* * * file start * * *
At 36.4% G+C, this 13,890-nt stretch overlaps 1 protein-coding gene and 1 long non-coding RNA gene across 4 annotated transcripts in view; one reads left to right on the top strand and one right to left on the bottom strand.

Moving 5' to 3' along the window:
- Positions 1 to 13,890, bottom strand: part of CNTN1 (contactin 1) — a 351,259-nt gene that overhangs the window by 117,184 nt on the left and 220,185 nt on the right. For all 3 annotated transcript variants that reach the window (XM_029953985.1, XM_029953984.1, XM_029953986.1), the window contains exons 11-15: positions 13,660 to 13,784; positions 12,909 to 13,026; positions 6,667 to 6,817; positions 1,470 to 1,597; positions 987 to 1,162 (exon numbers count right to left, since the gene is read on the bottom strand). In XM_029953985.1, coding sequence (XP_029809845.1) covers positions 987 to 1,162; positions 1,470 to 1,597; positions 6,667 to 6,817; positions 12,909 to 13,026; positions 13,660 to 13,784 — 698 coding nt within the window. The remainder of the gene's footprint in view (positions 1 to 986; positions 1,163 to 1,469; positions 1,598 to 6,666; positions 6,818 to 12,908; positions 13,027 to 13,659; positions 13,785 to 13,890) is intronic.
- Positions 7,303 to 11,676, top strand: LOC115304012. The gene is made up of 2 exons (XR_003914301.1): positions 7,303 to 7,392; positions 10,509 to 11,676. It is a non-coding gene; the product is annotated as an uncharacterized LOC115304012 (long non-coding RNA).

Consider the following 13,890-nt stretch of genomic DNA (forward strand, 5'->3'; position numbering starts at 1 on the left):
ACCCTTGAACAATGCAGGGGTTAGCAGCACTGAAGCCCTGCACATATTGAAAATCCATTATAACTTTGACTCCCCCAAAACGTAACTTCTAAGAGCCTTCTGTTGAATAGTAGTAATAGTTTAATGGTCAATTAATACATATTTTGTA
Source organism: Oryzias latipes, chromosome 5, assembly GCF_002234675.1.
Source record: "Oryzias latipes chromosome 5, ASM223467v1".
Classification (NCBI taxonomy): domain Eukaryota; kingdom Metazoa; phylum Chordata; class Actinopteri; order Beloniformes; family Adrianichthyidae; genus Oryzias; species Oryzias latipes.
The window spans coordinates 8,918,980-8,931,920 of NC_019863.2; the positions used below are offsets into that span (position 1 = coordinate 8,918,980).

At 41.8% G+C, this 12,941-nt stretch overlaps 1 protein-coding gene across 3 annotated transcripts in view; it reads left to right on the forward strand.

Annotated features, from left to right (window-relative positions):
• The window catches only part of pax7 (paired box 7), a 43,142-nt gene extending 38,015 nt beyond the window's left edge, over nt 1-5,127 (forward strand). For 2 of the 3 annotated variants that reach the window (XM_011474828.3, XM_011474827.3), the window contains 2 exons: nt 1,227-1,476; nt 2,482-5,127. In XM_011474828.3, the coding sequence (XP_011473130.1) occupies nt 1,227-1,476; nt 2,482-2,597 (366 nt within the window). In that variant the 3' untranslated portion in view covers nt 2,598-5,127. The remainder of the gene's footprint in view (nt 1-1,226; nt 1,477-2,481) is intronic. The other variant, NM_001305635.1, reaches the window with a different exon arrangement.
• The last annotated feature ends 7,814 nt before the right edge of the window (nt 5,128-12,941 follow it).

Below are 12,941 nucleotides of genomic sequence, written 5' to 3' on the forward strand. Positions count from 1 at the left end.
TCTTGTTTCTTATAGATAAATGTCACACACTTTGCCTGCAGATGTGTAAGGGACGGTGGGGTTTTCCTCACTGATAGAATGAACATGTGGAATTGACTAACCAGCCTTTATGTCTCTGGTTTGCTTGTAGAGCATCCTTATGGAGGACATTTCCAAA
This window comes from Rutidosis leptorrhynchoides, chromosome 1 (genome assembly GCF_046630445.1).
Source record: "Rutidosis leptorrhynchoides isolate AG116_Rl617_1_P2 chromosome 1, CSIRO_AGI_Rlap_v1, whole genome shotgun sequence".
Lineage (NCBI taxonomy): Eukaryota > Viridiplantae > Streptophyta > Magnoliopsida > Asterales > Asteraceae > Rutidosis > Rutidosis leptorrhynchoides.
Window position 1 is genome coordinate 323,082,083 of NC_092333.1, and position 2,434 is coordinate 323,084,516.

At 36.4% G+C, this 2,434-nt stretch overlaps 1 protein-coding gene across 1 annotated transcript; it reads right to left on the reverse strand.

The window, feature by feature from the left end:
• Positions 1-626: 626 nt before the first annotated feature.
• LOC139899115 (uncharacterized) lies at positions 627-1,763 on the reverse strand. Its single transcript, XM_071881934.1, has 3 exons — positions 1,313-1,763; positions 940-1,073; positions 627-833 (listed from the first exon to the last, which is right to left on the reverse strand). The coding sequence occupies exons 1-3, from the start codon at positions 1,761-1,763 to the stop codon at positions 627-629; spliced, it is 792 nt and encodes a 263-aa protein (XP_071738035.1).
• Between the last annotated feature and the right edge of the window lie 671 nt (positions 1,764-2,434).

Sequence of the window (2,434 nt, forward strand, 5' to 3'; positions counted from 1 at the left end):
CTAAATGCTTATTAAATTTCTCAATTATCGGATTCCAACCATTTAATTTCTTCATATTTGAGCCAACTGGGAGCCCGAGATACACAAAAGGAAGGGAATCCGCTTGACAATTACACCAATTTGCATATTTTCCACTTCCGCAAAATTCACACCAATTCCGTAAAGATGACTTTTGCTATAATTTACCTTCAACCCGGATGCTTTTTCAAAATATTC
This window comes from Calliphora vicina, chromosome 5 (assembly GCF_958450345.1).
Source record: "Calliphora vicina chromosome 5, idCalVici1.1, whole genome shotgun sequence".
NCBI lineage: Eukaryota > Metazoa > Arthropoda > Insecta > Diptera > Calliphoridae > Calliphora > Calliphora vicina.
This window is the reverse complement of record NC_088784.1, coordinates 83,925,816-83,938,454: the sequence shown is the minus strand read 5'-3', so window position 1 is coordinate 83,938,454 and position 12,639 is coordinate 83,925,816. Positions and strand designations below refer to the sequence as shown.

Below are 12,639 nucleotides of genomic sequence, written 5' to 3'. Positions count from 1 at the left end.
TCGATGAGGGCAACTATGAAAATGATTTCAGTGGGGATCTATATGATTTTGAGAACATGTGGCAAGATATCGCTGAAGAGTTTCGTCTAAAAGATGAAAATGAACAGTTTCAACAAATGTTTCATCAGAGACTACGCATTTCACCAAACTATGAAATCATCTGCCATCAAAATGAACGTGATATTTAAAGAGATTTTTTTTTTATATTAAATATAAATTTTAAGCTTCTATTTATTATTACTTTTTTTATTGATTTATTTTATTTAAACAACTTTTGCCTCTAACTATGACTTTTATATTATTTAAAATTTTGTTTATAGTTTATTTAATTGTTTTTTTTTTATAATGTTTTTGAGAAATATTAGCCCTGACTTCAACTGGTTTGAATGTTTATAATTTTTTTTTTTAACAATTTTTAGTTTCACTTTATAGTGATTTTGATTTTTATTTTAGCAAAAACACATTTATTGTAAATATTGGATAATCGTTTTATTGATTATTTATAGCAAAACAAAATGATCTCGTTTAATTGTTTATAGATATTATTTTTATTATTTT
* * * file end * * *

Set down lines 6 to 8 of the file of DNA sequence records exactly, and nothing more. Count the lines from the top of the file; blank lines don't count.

ACCCTTGAACAATGCAGGGGTTAGCAGCACTGAAGCCCTGCACATATTGAAAATCCATTATAACTTTGACTCCCCCAAAACGTAACTTCTAAGAGCCTTCTGTTGAATAGTAGTAATAGTTTAATGGTCAATTAATACATATTTTGTA
Source organism: Oryzias latipes, chromosome 5, assembly GCF_002234675.1.
Source record: "Oryzias latipes chromosome 5, ASM223467v1".